The leathery green skin of a White’s tree frog perhaps epitomizes what a pet frog is for most people. In case you haven’t heard about White’s tree frog, maybe you’ve heard about green tree frog, Australian green tree frog, or dumpy tree frog. They are the same thing. They came from down under and spread through pet frog supplies almost across the world through pet trade.See also:
Why Have a White’s Tree Frog as Pet
So, why a White’s tree frog…? To begin, White’s tree frog is among the few pet frogs suitable for a newbie pet frog owner. They’re easy to care for – not needing special type of attention like fire bellied toads for example. Green tree frogs can live up to 16 years, so they’re also suitable for people looking for long-term pets. They don’t mind being handled and would love to climb from your palm up to your shoulder using its fingertips suction caps. However, on their tank, green tree frogs spend most of their time idle.
Description of White’s Tree Frog
White’s tree frogs can grow up to 4 inches in length. Its coloration varies with environment ranging from brown to green. It’s got small irregularly shaped white spots on the back that increase in number with age. Another distinguishing characteristic of Australian green tree frogs are their fingertips suction that helps the frogs climb on glass. And in captivity, Australian green tree frogs tend to become obese, thus the name dumpy tree frogs.
Housing White’s Tree Frog
A White’s tree frog terrarium can be a 10 gallon tank you can buy from online pet supplies store. It’s recommended to use ingestible substrate from pet frog supplies store that won’t result to impaction when accidentally swallowed. Keep the terrarium at a cozy 70-85 degrees Fahrenheit. And put some tree log, fake plants, or some tree branches for climbing – just don’t forget to keep the lid always close to avoid jail break.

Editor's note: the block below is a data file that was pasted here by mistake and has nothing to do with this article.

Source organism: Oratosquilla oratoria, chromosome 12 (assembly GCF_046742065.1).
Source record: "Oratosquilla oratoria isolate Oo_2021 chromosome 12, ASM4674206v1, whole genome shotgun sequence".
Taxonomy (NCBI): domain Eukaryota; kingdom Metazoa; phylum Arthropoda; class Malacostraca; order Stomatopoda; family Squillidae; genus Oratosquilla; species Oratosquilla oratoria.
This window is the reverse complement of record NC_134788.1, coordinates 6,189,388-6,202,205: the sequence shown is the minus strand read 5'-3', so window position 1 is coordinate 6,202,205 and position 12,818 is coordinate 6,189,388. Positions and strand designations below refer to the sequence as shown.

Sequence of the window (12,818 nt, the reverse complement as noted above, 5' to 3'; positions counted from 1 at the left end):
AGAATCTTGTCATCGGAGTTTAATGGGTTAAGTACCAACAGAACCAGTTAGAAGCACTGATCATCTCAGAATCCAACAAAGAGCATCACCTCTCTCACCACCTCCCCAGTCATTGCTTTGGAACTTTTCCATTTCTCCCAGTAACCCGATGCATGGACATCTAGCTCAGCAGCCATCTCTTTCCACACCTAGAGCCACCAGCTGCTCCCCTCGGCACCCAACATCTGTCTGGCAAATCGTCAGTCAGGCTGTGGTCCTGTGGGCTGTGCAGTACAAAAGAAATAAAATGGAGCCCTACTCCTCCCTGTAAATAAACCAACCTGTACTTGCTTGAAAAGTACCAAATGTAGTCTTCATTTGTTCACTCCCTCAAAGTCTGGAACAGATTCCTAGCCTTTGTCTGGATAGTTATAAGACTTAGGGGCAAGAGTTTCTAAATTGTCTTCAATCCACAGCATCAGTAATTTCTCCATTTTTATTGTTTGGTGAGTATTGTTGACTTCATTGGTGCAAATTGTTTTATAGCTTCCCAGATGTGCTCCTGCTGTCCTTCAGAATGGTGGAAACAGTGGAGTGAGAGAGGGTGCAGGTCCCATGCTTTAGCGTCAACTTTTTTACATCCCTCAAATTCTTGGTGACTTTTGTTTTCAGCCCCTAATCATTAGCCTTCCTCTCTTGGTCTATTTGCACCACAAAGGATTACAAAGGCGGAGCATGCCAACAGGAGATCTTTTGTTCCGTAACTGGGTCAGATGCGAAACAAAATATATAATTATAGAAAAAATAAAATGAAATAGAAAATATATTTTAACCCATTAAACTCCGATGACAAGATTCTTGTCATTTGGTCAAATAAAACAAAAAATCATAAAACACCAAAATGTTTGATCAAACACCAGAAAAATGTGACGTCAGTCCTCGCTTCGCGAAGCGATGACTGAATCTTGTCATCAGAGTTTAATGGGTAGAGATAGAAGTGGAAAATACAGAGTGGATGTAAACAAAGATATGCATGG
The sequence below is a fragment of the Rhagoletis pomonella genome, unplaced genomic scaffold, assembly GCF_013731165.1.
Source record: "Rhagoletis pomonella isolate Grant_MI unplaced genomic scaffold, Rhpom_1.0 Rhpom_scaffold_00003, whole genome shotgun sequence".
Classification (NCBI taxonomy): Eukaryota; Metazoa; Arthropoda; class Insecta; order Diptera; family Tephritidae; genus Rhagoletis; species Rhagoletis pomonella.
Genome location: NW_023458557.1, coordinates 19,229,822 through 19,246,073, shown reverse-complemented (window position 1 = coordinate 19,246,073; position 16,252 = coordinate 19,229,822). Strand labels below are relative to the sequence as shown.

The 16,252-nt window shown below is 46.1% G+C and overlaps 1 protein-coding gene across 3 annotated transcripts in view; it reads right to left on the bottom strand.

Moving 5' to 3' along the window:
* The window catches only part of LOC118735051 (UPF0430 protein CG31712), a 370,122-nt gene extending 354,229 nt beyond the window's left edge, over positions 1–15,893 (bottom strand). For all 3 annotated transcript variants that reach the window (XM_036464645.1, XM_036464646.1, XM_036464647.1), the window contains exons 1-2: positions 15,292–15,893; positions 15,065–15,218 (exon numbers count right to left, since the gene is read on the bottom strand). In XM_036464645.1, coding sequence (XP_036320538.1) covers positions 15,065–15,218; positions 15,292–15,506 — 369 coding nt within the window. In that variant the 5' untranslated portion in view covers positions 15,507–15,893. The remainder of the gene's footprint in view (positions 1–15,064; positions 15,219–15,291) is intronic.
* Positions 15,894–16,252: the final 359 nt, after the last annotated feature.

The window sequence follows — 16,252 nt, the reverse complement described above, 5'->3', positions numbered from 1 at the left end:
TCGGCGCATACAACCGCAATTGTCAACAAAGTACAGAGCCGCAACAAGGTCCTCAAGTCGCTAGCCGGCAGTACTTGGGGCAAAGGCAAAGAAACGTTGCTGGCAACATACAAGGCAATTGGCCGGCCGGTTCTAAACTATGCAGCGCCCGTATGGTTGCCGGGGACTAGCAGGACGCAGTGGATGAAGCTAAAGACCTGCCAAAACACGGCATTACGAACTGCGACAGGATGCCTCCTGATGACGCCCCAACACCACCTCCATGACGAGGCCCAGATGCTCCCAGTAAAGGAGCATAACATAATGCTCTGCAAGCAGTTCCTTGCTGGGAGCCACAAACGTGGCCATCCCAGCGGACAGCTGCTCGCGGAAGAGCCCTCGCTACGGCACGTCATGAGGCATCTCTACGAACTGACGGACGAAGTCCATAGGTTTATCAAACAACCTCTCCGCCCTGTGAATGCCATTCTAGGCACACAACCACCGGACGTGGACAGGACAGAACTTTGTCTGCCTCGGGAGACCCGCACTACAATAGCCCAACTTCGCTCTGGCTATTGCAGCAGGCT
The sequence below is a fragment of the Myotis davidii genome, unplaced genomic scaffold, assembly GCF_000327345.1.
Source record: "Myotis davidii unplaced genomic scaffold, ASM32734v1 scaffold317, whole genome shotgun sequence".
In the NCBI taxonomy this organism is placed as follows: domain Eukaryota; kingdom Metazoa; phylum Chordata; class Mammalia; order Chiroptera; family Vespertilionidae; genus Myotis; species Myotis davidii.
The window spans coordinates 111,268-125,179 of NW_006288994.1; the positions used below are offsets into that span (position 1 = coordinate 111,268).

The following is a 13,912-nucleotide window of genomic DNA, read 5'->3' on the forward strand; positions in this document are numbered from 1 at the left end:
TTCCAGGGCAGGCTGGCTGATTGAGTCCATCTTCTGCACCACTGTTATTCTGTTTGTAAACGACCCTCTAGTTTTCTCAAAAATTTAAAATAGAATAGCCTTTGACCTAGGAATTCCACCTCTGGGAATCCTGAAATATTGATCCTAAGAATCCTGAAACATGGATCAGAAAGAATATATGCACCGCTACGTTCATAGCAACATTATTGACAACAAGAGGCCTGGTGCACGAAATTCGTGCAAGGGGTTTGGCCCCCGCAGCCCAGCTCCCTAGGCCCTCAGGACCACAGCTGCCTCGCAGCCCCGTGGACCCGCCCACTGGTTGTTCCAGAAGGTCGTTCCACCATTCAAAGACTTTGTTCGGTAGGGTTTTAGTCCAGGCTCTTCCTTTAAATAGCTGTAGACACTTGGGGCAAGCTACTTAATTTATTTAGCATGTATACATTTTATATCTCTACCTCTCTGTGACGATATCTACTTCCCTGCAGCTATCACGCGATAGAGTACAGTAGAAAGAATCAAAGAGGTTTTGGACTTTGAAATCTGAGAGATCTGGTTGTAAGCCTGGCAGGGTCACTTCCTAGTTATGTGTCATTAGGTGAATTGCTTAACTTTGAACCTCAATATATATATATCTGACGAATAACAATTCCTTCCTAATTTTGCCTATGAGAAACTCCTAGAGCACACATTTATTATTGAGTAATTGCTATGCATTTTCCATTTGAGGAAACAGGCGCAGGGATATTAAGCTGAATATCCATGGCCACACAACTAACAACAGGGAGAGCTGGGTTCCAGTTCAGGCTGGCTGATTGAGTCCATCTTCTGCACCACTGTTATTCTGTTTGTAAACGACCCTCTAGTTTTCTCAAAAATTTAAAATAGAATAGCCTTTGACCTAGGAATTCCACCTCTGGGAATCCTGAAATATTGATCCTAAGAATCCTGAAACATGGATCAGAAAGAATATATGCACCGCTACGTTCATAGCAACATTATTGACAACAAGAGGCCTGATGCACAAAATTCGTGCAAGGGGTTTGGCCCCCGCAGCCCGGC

Feeding White’s Tree Frog
Smaller White’s tree frogs are fed with crickets, mealworms, beetles, and other smaller insects. The bigger ones can be fed with pinkie mice once in a while. A word of caution though, Australian green tree frogs can easily get obese in captivity. If you start seeing your pet’s skin folding over its eyes, it’s time to cut back the food ration. Keep clean water always available, but make sure to get only a shallow water dish from pet frog supplies store because Australian green tree frogs are not good swimmers.
Handling White’s Tree Frog
White’s tree frogs don’t mind being held. But before you pick your pet up wash your hands with running clear water. Don’t lather up because some soap residue can harm your pet frog’s skin. Running water is enough to wash off your sweat, oil secretions, and other contaminants on your hands. Lather up with some disinfectant after handling your pet frog to remove its secretions and bacteria from your skin.
White’s Tree Frog Trivia
Now that you know how to care for your White’s tree frog, it’s time to learn some trivia about your pet to impress your friends. Did you know that the Australian “green” tree frog are originally called “blue” frog despite its color? White’s tree frogs have blue and green skin pigments protected by yellow outer covering. The original specimen of Australian green tree frogs sent to England from Australia were accidentally stripped of its yellow outer covering, thus leaving only the visible blue pigment of the frogs. Thus the specimen displays of the species in London were blue. So they were originally called blue tree frogs.